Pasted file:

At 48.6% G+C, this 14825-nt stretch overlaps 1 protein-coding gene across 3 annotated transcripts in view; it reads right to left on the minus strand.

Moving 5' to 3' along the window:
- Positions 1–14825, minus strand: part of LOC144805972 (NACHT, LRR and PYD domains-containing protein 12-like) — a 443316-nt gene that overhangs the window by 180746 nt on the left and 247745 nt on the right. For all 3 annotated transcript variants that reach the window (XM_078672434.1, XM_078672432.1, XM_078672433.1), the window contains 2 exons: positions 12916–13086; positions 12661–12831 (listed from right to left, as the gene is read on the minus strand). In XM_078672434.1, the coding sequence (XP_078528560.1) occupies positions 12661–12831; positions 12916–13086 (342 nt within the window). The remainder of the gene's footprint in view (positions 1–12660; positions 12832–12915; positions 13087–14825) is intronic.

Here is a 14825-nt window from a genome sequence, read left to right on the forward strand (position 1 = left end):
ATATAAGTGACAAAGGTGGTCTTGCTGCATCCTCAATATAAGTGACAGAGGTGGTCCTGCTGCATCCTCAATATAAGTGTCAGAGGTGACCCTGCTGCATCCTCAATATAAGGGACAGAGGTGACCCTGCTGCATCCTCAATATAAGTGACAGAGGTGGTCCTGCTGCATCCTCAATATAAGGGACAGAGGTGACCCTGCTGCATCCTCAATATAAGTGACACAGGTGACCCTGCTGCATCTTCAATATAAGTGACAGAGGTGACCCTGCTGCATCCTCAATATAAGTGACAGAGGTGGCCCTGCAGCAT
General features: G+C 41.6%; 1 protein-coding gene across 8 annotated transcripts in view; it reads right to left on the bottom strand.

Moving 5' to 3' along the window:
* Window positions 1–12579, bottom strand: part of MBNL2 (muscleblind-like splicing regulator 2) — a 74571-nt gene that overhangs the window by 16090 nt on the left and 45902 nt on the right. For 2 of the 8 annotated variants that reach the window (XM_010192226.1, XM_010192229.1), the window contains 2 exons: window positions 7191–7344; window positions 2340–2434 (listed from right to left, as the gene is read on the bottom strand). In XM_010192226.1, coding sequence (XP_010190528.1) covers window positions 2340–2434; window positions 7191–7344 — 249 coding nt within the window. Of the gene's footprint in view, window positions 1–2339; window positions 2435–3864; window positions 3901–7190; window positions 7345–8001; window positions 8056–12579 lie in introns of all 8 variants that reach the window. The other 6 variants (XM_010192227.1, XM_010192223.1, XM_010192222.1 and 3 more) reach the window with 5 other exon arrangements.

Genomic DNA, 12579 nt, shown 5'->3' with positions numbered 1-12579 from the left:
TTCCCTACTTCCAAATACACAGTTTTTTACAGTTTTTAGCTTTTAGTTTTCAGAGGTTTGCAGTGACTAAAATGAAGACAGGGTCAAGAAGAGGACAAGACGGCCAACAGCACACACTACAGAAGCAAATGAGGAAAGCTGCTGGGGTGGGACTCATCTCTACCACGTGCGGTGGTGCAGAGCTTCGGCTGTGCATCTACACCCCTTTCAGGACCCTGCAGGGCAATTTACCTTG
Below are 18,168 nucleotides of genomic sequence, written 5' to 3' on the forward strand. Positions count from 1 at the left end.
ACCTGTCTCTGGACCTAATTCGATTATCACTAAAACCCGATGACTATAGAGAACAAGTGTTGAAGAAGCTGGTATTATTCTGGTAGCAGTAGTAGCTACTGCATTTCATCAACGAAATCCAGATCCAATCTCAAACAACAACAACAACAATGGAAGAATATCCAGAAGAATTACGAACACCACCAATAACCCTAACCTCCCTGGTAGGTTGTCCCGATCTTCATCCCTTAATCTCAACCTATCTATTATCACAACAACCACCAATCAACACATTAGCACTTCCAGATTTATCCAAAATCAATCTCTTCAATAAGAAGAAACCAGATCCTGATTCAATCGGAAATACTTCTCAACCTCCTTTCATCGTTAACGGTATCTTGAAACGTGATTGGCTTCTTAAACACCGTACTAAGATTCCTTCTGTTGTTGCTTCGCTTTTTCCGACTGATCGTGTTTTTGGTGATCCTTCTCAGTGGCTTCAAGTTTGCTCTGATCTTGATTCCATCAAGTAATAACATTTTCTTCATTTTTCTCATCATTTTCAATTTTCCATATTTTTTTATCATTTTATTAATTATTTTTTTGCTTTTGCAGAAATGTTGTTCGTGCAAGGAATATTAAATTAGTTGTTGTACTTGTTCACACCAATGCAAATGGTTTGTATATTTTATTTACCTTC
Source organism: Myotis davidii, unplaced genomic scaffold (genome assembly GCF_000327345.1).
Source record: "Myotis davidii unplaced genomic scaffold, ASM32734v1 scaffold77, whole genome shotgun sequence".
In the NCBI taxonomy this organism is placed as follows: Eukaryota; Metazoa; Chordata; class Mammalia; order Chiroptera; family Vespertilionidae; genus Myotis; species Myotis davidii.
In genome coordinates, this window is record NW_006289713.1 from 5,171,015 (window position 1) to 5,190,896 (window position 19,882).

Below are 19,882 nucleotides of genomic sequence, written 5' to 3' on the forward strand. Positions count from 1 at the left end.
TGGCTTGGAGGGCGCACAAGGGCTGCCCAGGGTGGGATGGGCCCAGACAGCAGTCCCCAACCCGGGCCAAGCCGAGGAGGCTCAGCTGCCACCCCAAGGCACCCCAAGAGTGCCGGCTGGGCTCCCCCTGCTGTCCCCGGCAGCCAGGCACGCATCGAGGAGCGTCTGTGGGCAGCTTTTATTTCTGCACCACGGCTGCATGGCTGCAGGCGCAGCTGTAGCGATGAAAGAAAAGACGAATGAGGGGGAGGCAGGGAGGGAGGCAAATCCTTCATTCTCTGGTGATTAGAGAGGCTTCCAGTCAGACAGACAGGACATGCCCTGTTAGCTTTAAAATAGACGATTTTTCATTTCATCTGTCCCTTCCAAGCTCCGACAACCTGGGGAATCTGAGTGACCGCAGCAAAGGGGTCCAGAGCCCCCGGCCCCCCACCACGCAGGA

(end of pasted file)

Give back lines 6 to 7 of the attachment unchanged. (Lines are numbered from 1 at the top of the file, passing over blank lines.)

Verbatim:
General features: G+C 41.6%; 1 protein-coding gene across 8 annotated transcripts in view; it reads right to left on the bottom strand.

Moving 5' to 3' along the window: